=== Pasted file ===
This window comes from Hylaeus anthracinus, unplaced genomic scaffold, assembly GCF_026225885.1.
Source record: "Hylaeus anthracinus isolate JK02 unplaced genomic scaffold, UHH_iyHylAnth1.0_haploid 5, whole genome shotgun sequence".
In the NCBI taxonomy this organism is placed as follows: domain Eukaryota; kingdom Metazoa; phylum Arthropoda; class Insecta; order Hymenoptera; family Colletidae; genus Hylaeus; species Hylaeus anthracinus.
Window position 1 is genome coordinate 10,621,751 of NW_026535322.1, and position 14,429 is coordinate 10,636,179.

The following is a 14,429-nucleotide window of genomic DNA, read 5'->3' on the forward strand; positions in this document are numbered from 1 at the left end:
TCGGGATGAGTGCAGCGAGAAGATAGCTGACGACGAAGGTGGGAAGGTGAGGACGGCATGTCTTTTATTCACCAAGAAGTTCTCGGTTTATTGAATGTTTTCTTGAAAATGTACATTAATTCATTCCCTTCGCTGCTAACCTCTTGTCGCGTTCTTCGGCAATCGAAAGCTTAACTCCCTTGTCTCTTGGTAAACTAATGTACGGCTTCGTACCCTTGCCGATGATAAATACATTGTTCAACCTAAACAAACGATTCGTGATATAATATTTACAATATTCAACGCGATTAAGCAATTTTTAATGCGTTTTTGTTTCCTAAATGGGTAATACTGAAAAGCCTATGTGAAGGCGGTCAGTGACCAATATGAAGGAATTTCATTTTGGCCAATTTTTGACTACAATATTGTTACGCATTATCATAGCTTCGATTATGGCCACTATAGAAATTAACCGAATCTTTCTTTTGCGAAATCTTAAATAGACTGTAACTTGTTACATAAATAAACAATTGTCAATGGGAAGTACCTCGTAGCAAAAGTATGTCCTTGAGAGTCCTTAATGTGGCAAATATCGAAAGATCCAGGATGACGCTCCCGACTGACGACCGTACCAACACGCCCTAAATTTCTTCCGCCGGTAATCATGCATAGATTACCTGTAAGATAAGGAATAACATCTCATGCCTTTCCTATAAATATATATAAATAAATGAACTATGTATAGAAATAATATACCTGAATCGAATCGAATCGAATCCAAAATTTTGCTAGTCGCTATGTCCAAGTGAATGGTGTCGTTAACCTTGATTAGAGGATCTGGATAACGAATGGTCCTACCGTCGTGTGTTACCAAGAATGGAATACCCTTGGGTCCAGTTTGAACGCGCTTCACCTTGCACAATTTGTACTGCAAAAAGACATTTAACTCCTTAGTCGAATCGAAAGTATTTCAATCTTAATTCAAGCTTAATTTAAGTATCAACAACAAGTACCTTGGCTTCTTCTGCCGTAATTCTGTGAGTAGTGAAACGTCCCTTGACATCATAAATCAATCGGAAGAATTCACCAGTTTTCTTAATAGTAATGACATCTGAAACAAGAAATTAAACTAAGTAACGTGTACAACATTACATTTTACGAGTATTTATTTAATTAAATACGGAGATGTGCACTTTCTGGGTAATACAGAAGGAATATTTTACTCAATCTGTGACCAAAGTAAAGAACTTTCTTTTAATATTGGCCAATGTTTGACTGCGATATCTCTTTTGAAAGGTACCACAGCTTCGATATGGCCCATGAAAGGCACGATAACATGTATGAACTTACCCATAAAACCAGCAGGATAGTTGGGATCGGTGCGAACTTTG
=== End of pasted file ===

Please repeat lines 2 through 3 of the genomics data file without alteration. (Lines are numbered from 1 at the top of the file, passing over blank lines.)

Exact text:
Source record: "Hylaeus anthracinus isolate JK02 unplaced genomic scaffold, UHH_iyHylAnth1.0_haploid 5, whole genome shotgun sequence".
In the NCBI taxonomy this organism is placed as follows: domain Eukaryota; kingdom Metazoa; phylum Arthropoda; class Insecta; order Hymenoptera; family Colletidae; genus Hylaeus; species Hylaeus anthracinus.